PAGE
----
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Nevertheless, the saving grace is that there are those who engage themselves in good deeds like preaching, or in isolating themselves for extra devotion, or in sweating day and night to provide succour to the deprived, both here and back home. But such pastimes should not go to their heads. They do not have the license to hold others in contempt, or to secretly admire their own perceived honour and dignity. [In Arabic Ujb, self-conceit. While most moral defects could be likened to bacteria, i.e., curable, Ujb is the ultimate virus that eats away the value of all good deeds, and is very hard to cure]. By and large, Islam’s teaching of humble deportment is conspicuous by its absence, both among the high-ups and the lay.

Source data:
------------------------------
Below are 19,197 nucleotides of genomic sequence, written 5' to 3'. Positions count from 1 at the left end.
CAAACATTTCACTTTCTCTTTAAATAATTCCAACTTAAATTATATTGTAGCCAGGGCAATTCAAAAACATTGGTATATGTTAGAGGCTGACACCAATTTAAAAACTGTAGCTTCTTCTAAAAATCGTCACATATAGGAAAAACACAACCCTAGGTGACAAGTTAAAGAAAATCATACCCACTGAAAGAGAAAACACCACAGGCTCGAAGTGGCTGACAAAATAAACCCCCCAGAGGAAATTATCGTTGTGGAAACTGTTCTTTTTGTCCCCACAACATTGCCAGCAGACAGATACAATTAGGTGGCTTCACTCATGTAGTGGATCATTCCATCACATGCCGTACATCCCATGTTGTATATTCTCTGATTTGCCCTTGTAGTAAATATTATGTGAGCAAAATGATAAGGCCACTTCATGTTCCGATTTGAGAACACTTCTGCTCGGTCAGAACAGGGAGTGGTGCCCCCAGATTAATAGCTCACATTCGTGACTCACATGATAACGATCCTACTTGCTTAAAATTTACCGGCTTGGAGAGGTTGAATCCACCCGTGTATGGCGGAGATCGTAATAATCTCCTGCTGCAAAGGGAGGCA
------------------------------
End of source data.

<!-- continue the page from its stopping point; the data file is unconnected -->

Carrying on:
Still, looking back, not everything is lost. Today, among the Bangladeshis, Muslim men and ladies gather in many places to revive the teachings and learning of Islam in order to save the coming generations from falling apart. The vastly spread out Bangladeshi community is busy picking up the pieces of neglected knowledge and culture that reconnect us to Islam. With that in view, they have bought pieces of land in a number of places to build Masjids and Musalla. In addition to that, there are those who are working hand in hand with relevant authorities to look after the burial needs of the deceased − admittedly, a most difficult task, but forgotten nonetheless. Most notable among them in this regard is Kazi Khaliquzzaman Ali, a pioneer, whose single-minded dedication and sacrifices for the cause of Muslim burial is well-known to the entire Muslim community of Sydney, let alone the Bangladeshi Muslims.